George Washington Papers

To George Washington from William Barber, 7 February 1783

Camp near New. Winsor Feby 7th 1783


I have the Honor of inclosing to Your Excellency the Abstract of Musters for the Month of December, accompanied by Inspection Returns of the several Regiments and Corps for the same Month, except of Hazens, and Sheldons, which were so detached as not to admit of any with tollerable Accuracy.

As I have remarked every thing I saw worthy of Notice, in the several Regiments at the Foot of their respective Returns, it would be needless to mention those Particulars in this Adress.

The Arms are generally in good Order, except a few Bayonets wanting in almost every Regiment, these, with Care, may be replaced, without returning the Muskeets—Many of the Cartridge Boxes are of a bad kind and getting out of Repair—they ought to be exchanged, were there any in Store—There is a great Difficiency of Drums in every Regiment—The Cloathing in general has been as well preserved as the Nature of the Service, perhaps would allow—The Coats of the first Jersey and second New York Regts, have been nearly turned; and repaired, their Hatts have also been cleaned, and newly bound—The military Appearance, and Oeconomy of those two Regiments, in every Respect, are highly commendable, and without Exception exemplary to every other in the Army—The New-Hampshire Line is greatly behind in every military View—The Cloathing of the other Lines, particularly the Coats, will admit of usefull Alterations, such as will add to the Appearance and Comfort of the Troops, and they are now in a proper State to be so dealt with—it is to be wished that Facings and other Materials could be furnished for this Purpose. and should the Business be set about, it might not be improper to caution the commanding Officers to adhere to a strict Uniformity in having it executed, as I have observed in some Regiments Attempts have been made by Individuals, who appear to have had the Liberty of exercising their own different Tastes.

Those Regiments who had not recieved Shirts before the Inspection, are now supplied with one pr Man, unless another can soon be delivered; they will not render the Service that may be expected, the Soldeir being destitute of a Change.

The mounted Troops of Sheldons Legion are badly armed, their Pistols are broken and out of Repair, and their Swords of various Kinds,—they have new Swords in Store, but for Want of Scabbards they cannot be used—their horse Furniture is still worse than any other Part of their Equipage—but as there are few Men at present mounted (only 78) these may be better equiped by selecting for them, the best Articles from the whole, and applying the Residue to make the necessary Repairs—There is neither Spurs, curry Combs nor Brushes in the Corps—The Arms of the Infantry are getting out of Repair for Want of an Armourer and Utensals, many will be thrown aside, which the least Repair would preserve.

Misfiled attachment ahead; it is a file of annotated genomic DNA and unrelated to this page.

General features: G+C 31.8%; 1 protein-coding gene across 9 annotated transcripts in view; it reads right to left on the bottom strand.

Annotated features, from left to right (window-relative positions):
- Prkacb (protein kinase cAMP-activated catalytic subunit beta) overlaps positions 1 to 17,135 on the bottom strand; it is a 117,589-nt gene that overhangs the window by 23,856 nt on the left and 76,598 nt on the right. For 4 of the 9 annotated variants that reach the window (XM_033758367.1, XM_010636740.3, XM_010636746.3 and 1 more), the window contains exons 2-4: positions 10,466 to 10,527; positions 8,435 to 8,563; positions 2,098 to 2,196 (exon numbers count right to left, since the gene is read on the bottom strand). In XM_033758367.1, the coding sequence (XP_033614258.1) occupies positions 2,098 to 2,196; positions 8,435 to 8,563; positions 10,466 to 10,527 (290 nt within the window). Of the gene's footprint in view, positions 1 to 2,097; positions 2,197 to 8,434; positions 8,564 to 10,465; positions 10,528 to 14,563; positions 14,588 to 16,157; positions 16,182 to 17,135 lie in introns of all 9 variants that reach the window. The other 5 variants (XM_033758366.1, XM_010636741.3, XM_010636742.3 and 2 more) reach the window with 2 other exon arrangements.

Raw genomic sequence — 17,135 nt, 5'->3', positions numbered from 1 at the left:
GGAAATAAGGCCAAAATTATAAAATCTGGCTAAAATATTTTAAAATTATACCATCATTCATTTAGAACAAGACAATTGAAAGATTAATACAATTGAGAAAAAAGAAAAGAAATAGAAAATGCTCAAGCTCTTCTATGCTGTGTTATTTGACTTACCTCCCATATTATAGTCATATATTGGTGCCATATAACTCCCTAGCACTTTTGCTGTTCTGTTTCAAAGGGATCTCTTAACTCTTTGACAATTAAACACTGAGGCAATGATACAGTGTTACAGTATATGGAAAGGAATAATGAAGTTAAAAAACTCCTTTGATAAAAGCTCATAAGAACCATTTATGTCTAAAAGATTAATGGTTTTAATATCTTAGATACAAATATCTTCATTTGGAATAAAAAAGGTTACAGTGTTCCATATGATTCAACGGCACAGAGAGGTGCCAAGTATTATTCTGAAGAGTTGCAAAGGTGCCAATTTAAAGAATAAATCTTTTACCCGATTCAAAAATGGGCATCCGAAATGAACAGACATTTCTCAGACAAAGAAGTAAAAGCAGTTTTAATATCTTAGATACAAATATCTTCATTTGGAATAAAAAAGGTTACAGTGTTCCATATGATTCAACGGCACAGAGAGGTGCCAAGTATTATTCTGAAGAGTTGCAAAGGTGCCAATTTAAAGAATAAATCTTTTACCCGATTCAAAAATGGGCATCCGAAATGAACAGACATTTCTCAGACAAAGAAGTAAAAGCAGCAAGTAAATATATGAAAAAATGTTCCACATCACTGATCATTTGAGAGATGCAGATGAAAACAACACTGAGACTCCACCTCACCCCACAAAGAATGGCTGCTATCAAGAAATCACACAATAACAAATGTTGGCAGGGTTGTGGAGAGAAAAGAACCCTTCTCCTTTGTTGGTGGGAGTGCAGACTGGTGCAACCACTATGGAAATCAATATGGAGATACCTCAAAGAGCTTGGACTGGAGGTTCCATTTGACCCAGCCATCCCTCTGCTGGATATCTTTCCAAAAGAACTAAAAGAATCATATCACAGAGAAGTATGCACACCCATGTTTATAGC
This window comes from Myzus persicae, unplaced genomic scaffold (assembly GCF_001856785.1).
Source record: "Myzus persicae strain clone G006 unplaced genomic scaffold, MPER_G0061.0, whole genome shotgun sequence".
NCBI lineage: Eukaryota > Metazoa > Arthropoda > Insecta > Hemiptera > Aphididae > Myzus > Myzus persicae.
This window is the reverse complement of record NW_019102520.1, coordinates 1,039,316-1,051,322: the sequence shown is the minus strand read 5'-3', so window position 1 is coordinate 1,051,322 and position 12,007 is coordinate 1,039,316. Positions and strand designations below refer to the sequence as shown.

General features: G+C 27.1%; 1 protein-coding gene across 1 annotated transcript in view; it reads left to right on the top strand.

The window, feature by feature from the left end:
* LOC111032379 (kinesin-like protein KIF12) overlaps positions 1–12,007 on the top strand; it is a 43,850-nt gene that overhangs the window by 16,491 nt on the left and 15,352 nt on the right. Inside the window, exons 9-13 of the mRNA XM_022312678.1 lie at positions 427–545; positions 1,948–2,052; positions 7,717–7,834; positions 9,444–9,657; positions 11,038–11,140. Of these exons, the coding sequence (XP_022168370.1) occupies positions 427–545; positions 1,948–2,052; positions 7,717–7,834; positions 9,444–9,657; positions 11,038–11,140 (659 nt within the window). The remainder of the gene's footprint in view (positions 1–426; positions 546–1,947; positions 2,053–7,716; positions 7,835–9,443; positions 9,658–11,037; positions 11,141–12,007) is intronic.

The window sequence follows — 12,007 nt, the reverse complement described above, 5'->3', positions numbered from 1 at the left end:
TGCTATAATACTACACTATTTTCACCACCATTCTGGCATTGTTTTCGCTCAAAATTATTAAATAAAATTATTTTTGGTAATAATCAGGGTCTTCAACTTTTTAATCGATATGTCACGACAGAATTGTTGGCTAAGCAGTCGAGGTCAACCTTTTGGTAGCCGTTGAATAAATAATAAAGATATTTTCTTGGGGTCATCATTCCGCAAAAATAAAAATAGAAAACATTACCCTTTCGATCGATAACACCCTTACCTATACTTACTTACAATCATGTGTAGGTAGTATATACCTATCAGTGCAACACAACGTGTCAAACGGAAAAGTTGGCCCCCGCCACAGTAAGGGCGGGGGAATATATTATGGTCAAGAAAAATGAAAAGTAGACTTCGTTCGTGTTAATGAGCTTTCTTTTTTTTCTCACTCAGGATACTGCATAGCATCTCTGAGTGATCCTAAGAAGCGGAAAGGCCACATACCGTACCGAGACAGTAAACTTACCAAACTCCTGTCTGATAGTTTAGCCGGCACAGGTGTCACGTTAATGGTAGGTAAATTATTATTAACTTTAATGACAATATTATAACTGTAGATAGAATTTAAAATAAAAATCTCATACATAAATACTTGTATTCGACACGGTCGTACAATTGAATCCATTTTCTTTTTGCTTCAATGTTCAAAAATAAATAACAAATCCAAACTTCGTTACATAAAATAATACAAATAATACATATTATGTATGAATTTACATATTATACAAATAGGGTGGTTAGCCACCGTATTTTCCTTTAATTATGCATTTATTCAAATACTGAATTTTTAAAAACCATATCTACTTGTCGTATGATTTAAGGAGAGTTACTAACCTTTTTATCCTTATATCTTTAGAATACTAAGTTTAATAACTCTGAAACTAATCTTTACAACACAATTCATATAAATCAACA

It was with great Difficulty I could make only a Muster of Hazens Regiment, serving by Detachments from Dobbs Ferry, to Hackensack, Pompton, and the Clove—The Men are extreemly destitute of Cloathing, the commanding Officer accounts for it by his not having received his due Proportion for the last Year—Their Arms are generally bad, and many out of Repair, (except the german Recruits who have new Arms, and in excellent Order)—The Regt is formed at present into eight Companies, which are very unequally proportioned, some of them having upwards of an hundred Men in them, others not half so Many—There are a great many Absentees scattered all over the Continent, some have not been seen, or perhaps heard of, for near two Years—There are also several Men in the Regiment actually unfit for the Duties of a Soldier who ought to be otherwise disposed of—I did not take a List of them, General Hazen aledging they could not remove from their present Quarters until Spring.

Your Excellency will easily concieve how impossible it was for me to make the Inspection and Muster of the Army sooner, when you consider that I had the whole Duty to do Myself in the detached State of some of the Corps—This Part of our Duty is not only fatiguing, as the Journeys are long, but it is consequently attended with Expence, however adequate my private Purse may be to such Exegencies, I cannot account upon what Principle it aught to be opened to answer such necessary public Purposes, If the Public does not make a sufficient Provision for Myself and Horses—Your Excellency, I trust, cannot expect, I will visit those detached Corps.

The Absence of all the Officers in the Department, but Myself, leaves me more Business than I am well able to perform; I shall however be punctual to the utmost of my Power, if your Excellency wishes, and the Purposes of the Public, should not be fully answered, I flatter Myself it will not be attributed to any Neglect of mine—I have the Honor to be Your Excellencys most obedient And very Humble Servant

W. Barber, Major, &

Asst Insr N. Army

DNA: RG 93—Manuscript File.

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